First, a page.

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Long-time European Internet Users Are First in Line for Broadband

   by Yankee Group

    01 May, 2003


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Editorial description(s):

Download Description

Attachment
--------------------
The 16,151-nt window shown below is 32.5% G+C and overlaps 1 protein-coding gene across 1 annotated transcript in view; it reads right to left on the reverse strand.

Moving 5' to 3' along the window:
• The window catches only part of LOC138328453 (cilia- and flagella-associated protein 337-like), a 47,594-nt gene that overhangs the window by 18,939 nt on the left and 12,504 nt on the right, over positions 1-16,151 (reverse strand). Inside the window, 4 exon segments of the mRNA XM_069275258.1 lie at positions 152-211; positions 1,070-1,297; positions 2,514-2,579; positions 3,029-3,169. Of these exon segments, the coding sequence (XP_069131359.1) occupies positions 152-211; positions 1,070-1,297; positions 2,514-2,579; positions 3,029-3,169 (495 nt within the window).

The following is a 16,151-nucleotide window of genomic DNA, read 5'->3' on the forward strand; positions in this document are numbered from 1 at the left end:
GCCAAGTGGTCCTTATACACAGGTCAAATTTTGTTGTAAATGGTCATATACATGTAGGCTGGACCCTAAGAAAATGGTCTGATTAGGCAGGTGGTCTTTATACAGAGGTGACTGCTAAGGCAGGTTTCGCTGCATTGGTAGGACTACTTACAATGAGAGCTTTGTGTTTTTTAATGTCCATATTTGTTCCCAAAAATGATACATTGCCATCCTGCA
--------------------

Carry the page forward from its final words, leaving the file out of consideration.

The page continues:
In this report, we present results from the Yankee Group’s European Online Survey that explores how European consumers are using the Internet and how the use of broadband is developing. Exhibit 1 shows the split of our survey base by access technologies, with 38 percent of respondents taking broadband today (this is higher than the Internet population at large, but enables us to analyze differences with greater confidence). The key findings in the survey are as follows: Broadband users spend much more time online that narrowband users. Broadband users are heavy users, offering more opportunity to service providers to upsell new products, features and applications. Broadband behavior is not radically different for the core Internet applications. Both groups saw e-mail and search as the most important applications. Rich media use is significantly higher among broadband users but the majority of use is unlicensed file downloading and audio streaming. Providers must therefore work urgently to encourage legitimate services to develop, thereby improving the potential for earning additional revenues. Researching products and services online is now one of the most popular online tasks. European consumers (broadband and narrowband) turn to the Web like North American consumers when planning new purchases. There is a clear opportunity here for providers to help consumers to find what they need—and earn money from it. New content experiences are not driving early broadband use. Instead, consumers are enjoying that broadband provides an always-on connection, flat-rate pricing, and quicker access to conventional Web pages and services. In the short term, BSPs should continue to focus on increasing adoption rates by promoting self-provisioning, boosting customer support, and launching tiered pricing. Longer term, however, we believe BSPs will have to decide what kind of service providers they want to be. We conclude that there are three potential scenarios for the future of BSPs in Europe, ranging from leading broadband platform providers to utility access providers.

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